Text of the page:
A reflection composed after concelebrating the Funeral Mass of a child.
I can’t take my eyes off his hand as he rests it on his wife’s shoulder. I don’t think it is a conscious gesture. His arm just instinctively wraps itself around her each time she shivers with the intensity of it all. Sometimes her hand reaches up to touch his and their fingers intertwine and caress reassuringly.
The family sits in the front seat of the church near where the short white coffin of their oldest child now lays. Surrounding it are mementos of their son’s all-too-short four and half-year life. A few days earlier, Cillian’s life ended without reason and shortly after he had waved goodbye to his dad and his brother when he was dropped off at the crèche. Today it’s their turn to say goodbye surrounded by people struggling to cope.
Cillian’s baby brother occupies mum’s other hand as his attention swings between the empty Santa hat on the kneeler in front of him and the bottle of Coke sitting beside him. In years to come he won’t remember that when Mum and Dad are speaking from the altar he keeps interrupting and wants his turn at the microphone! But, he will be told often about his brother who now plays among the angels.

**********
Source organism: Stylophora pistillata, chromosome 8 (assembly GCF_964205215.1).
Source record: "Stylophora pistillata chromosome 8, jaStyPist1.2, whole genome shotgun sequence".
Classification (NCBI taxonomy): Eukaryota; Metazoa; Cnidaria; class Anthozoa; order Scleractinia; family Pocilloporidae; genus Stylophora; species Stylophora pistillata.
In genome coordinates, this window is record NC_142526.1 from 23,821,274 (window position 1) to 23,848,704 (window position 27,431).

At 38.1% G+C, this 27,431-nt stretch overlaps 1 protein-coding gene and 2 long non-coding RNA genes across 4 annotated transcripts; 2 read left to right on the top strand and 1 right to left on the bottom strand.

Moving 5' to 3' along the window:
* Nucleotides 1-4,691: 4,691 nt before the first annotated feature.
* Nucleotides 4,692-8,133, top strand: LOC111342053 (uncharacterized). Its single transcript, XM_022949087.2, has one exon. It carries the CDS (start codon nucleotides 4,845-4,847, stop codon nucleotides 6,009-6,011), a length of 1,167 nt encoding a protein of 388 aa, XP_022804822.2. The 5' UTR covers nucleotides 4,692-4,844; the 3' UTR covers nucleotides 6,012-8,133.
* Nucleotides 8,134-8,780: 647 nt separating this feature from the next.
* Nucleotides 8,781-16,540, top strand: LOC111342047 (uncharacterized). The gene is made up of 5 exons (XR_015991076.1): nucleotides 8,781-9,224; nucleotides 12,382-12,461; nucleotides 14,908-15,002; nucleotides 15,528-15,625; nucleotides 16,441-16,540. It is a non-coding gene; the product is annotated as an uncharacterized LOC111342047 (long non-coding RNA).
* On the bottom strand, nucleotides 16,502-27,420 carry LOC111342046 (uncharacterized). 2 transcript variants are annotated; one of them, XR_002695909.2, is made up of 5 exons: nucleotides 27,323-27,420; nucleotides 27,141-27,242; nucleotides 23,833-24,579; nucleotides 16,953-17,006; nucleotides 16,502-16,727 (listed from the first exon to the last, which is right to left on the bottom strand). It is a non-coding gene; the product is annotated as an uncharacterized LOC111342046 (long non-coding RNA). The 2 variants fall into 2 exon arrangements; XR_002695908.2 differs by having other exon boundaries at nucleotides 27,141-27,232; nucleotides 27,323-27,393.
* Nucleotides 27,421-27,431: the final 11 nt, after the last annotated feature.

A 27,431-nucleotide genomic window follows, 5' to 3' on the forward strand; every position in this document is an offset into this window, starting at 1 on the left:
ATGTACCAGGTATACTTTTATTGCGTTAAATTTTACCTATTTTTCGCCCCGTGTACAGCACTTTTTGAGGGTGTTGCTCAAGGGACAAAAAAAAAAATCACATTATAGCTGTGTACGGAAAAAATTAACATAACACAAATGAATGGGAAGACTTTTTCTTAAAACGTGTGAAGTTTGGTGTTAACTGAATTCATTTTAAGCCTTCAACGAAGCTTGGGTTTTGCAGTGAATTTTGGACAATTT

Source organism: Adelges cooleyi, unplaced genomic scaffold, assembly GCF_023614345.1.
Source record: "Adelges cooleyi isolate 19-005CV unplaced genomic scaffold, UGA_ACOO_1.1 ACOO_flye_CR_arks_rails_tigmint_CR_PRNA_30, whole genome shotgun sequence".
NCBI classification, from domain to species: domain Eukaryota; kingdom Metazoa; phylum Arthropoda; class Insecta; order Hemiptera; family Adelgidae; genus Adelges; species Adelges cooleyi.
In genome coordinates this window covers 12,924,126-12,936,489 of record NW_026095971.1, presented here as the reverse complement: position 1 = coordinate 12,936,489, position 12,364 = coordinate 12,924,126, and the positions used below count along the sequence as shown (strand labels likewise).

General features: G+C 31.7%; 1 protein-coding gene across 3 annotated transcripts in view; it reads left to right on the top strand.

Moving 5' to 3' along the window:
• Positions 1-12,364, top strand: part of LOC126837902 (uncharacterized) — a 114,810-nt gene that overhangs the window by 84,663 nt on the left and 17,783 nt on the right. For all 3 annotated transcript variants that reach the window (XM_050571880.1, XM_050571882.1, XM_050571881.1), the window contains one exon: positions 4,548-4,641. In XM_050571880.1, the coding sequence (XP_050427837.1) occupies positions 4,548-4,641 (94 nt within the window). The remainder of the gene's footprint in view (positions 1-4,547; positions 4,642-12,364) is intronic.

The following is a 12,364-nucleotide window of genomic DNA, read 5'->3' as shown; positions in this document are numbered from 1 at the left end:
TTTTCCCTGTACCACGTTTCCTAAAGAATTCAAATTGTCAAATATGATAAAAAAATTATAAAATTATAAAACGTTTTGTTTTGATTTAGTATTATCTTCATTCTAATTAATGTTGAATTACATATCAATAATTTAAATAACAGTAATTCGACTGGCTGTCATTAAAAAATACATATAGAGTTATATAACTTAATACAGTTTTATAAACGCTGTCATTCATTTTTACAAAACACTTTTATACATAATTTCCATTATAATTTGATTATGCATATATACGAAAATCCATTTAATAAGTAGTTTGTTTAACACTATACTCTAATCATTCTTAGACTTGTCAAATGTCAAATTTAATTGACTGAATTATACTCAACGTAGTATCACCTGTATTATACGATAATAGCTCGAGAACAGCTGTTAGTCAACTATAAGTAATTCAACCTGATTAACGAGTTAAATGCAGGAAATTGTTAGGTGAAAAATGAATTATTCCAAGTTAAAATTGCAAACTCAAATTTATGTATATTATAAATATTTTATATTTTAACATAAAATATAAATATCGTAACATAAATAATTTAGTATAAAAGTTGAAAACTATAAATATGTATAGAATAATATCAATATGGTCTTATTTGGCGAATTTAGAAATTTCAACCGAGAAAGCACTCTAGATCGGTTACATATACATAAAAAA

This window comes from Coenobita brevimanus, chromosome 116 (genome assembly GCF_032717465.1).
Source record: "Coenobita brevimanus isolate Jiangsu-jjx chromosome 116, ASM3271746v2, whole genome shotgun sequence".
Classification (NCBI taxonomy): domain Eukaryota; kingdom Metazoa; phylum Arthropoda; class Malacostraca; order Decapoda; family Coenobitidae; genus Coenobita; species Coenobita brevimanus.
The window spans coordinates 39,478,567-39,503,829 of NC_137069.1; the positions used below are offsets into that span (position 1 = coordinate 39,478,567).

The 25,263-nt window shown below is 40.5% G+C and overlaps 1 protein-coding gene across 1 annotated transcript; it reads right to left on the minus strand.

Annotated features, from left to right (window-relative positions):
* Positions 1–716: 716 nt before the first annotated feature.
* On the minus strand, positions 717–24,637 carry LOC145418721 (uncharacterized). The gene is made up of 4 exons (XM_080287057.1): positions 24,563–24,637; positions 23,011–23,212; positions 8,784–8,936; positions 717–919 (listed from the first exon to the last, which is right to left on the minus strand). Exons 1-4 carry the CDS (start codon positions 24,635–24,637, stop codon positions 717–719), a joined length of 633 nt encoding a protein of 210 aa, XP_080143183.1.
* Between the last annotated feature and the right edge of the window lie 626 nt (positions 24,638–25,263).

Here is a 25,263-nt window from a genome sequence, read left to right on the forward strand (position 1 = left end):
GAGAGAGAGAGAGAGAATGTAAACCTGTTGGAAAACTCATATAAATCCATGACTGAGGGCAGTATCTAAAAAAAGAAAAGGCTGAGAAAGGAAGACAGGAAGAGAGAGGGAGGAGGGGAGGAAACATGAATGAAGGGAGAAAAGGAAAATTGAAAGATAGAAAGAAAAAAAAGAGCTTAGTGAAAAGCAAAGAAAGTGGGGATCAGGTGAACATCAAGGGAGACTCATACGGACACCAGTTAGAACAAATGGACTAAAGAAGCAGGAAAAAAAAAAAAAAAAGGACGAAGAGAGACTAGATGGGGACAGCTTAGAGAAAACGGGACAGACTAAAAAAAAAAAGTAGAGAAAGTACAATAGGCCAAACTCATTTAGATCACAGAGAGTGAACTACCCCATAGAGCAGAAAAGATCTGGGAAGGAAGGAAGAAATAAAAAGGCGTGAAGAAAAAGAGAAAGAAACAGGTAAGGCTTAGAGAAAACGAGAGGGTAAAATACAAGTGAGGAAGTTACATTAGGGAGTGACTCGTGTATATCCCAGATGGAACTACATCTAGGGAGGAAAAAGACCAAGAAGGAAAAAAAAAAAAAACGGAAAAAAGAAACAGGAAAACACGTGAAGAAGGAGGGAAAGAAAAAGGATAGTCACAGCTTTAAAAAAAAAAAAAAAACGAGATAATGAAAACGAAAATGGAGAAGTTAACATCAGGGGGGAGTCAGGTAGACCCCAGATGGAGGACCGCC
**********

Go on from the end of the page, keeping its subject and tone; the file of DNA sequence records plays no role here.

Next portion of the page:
No one at any side of the altar has learned how to answer what Fr Gearóid calls ‘the interminable list of questions’ that springs up when the frailty of our human lives is exposed so tragically in front of us. And no one tries today. Instead, instinctively, we are just drawn to be there. Our hearts and spirits want to do for the family what their arms are doing for one another.
Arms that have held; arms that have lifted up; arms that have wrapped and cuddled; arms that today will shoulder. Arms that need each other. Entwined.
We came to support. But it’s we who have been inspired.
–TH, Dec 2018.